“Good, good Louis; if I’d managed sons for him instead of all those little girls, I’d still be stuck with being Queen of France and we should not have known each other. Such, my angels, is the role of sex in history.”
– Queen Eleanor in James Goldman’s drama The Lion in Winter.
It is a matter of speculation whether the real Eleanor of Aquitaine ever uttered these words – if she did, they would have been in French – but they succinctly state a historical truth.
In this year of Queen Elizabeth’s Diamond Jubilee, it seems a fitting exercise to look at the other reigning Queens of England and Great Britain. I say reigning queens, because, as a matter of form the wife of every king is a queen, called “queen consort,” which is a title entirely derivative. So these essays concern those women who were queen in their own right. There have been six, seven, or eight, depending on whether the listing historian chooses to recognize one two of them.
The first and most questionable Queen regnant was Matilda (or Maud, in the old English form) in the 12th Century. Matilda was the granddaughter of William the Conqueror and the only surviving legitimate child of the first King Henry, whose son William died when the White Ship sank in the English Channel in 1120. Matilda had been married at an early age to the Holy Roman Emperor Henry V, thus receiving the appellation of Empress. After the emperor’s death, she married to Geoffrey of Anjou in an effort to form a political alliance between England and the French Angevin county. King Henry intended Matilda to succeed him on the English throne, but when he died in 1135, the barons refused to accept her as queen and caused her cousin Stephen of Blois to be crowned.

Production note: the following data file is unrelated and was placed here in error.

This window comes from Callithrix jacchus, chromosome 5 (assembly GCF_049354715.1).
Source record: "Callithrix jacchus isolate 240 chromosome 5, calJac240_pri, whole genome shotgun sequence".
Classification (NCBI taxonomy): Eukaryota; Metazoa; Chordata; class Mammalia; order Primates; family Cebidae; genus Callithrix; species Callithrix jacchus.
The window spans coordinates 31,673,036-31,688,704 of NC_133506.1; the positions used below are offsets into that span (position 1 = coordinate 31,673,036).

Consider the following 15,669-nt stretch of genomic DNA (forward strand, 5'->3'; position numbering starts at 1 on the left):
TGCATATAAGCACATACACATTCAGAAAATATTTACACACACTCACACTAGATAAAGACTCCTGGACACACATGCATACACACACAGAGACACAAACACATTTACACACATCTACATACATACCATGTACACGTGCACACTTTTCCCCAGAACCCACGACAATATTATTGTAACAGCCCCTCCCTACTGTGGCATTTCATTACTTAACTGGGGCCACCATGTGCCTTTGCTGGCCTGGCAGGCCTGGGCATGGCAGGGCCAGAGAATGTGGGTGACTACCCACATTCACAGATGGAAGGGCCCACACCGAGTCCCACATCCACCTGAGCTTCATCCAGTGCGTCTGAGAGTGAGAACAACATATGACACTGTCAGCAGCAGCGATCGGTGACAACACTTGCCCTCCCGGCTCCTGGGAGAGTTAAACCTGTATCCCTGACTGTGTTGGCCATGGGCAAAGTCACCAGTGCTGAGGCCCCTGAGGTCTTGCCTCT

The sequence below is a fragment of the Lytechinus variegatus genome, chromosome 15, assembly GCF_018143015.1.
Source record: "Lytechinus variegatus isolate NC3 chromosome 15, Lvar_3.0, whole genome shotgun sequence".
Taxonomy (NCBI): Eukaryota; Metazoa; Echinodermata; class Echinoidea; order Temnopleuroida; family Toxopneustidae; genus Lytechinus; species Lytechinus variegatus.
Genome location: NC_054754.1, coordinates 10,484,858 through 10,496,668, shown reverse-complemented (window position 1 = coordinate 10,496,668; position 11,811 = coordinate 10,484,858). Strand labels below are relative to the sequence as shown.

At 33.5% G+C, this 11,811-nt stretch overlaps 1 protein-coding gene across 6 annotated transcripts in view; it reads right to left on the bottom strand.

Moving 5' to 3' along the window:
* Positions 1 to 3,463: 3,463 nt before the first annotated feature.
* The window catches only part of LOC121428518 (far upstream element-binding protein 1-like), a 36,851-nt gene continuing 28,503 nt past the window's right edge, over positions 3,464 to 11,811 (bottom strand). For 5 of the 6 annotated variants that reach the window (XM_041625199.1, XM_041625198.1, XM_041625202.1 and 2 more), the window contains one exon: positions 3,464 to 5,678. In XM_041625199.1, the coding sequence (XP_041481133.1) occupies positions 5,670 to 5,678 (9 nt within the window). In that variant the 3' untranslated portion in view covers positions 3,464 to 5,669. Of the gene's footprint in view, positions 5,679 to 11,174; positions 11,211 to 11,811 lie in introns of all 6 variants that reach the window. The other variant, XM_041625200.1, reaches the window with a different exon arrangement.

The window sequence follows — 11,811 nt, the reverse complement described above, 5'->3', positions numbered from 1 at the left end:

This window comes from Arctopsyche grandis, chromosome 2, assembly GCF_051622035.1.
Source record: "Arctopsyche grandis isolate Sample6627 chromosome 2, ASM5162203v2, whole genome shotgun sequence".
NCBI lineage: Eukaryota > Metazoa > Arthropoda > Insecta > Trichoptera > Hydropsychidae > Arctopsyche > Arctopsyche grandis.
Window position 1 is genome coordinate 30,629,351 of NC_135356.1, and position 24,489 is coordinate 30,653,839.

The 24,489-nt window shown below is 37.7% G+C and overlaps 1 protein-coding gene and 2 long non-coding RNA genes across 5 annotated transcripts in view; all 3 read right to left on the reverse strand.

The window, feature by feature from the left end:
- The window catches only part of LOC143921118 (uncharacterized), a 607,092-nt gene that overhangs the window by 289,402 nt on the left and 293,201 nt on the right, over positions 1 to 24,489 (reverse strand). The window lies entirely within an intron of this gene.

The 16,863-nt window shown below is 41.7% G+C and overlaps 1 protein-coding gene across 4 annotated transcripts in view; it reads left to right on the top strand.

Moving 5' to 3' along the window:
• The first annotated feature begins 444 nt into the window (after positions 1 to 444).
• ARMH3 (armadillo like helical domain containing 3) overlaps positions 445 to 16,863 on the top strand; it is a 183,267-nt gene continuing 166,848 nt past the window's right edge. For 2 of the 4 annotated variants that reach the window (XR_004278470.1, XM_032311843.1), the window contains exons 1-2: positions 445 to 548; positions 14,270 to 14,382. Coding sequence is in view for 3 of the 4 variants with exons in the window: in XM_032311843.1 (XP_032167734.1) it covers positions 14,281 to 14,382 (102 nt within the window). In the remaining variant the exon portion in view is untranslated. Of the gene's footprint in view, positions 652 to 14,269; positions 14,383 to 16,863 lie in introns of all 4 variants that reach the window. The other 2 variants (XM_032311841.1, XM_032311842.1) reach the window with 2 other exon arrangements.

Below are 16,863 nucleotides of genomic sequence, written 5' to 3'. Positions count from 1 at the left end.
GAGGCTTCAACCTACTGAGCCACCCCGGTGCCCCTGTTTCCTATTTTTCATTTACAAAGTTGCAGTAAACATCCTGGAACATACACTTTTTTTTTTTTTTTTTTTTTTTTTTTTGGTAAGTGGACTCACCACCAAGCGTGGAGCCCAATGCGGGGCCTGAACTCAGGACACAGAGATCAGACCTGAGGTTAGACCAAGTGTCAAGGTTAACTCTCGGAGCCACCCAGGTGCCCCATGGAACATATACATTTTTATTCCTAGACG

In those days, it was not surprising that the English barons, who were mostly Normans rather than Anglo-Saxons, would refuse to accept a woman. Our essayist of the American Revolution Thomas Paine disdained King George III, and all hereditary monarchs, as no more than descendants of the chief ruffian of a restless gang. In the 12th Century, and for some time after that, kings were primarily military leaders, whose most desired attribute in the days of hand-to-hand combat was physical strength. As cunning and able as a woman might be, as Matilda and at least one of her successor queens turned out to be, she could stand little chance in battle with men. Thus, the barons had no confidence in her ability to lead an army and be an effective monarch. Nevertheless, Matilda, supported by her illegitimate half-brother Robert of Gloucester, and others sought for the next 18 years to overthrow Stephen by military force. This period is known to historians as the Anarchy, because it was not often clear who was in charge throughout England. In fact, in 1141, Matilda succeed in capturing Stephen and entered London hoping to be crowned. The Londoners, however, managed to expel her, and, Stephen’s supporters, having captured Robert, agreed to exchange him for the King. Stephen then gained the upper hand and besieged Matilda at Oxford, where, according to some accounts she managed to escape by fleeing across the snow wearing a white cape.